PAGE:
1. The Writings of Thales

Doubts have always existed about whether Thales wrote anything, but a number of ancient reports credit him with writings. Simplicius (Diels, Dox. p. 475) specifically attributed to Thales authorship of the so-called Nautical Star-guide. Diogenes Laertius raised doubts about authenticity, but wrote that 'according to others [Thales] wrote nothing but two treatises, one On the Solstice and one On the Equinox' (D.L. I.23). Lobon of Argus asserted that the writings of Thales amounted to two hundred lines (D.L. I.34), and Plutarch associated Thales with opinions and accounts expressed in verse (Plutarch, De Pyth. or. 18. 402 E). Hesychius, recorded that '[Thales] wrote on celestial matters in epic verse, on the equinox, and much else' (DK, 11A2). Callimachus credited Thales with the sage advice that navigators should navigate by Ursa Minor (D.L. I.23), advice which may have been in writing.

Diogenes mentions a poet, Choerilus, who declared that '[Thales] was the first to maintain the immortality of the soul' (D.L. I.24), and in De Anima, Aristotle's words 'from what is recorded about [Thales]', indicate that Aristotle was working from a written source. Diogenes recorded that '[Thales] seems by some accounts to have been the first to study astronomy, the first to predict eclipses of the sun and to fix the solstices; so Eudemus in his History of Astronomy. It was this which gained for him the admiration of Xenophanes and Herodotus and the notice of Heraclitus and Democritus' (D.L. I.23). Eudemus who wrote a History of Astronomy, and also on geometry and theology, must be considered as a possible source for the hypotheses of Thales. The information provided by Diogenes is the sort of material which he would have included in his History of Astronomy, and it is possible that the titles On the Solstice, and On the Equinox were available to Eudemus. Xenophanes, Herodotus, Heraclitus and Democritus were familiar with the work of Thales, and may have had a work by Thales available to them.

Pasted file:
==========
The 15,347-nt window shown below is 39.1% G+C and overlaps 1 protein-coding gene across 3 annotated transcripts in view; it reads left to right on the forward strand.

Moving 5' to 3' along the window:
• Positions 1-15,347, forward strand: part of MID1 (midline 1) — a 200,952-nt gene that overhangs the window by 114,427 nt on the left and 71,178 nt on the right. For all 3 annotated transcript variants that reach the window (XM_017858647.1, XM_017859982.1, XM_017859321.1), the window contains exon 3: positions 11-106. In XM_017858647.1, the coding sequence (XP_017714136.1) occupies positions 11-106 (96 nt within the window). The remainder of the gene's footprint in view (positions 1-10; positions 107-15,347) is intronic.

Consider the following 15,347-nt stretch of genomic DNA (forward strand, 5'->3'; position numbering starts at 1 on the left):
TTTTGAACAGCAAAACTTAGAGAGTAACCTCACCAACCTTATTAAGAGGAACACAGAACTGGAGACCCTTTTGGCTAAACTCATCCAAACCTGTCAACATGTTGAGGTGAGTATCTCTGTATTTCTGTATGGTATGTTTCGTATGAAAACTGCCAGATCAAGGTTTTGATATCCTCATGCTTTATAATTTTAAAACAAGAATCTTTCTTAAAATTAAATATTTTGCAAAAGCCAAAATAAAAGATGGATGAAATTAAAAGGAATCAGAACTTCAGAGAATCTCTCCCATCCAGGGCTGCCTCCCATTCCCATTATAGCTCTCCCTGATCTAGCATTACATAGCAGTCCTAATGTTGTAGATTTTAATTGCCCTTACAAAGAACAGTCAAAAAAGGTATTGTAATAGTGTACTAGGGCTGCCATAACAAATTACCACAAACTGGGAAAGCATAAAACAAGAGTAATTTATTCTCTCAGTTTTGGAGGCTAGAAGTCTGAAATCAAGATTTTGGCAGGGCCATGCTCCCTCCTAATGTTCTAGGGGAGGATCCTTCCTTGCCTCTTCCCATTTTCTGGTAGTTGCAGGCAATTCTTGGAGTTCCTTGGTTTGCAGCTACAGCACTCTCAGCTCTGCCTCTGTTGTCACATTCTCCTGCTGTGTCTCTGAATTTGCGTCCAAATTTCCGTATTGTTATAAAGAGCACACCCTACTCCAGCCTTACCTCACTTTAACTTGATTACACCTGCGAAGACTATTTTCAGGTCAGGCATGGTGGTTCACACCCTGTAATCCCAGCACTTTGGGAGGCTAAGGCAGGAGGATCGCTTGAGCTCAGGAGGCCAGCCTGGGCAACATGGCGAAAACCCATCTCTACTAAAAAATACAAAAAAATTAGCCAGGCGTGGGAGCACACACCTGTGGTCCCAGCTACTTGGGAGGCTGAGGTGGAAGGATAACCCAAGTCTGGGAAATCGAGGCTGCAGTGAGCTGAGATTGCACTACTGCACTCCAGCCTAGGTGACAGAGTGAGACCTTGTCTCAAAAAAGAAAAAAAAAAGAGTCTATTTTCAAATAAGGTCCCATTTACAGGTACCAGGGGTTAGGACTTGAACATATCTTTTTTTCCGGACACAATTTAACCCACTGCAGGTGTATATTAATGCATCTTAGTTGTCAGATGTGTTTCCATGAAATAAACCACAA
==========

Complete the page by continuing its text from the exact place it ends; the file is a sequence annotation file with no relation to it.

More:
Proclus recorded that Thales was followed by a great wealth of geometers, most of whom remain as honoured names. They commence with Mamercus, who was a pupil of Thales, and include Hippias of Elis, Pythagoras, Anaxagoras, Eudoxus of Cnidus, Philippus of Mende, Euclid, and Eudemus, a friend of Aristotle, who wrote histories of arithmetic, of astronomy, and of geometry, and many lesser known names. It is possible that writings of Thales were available to some of these men.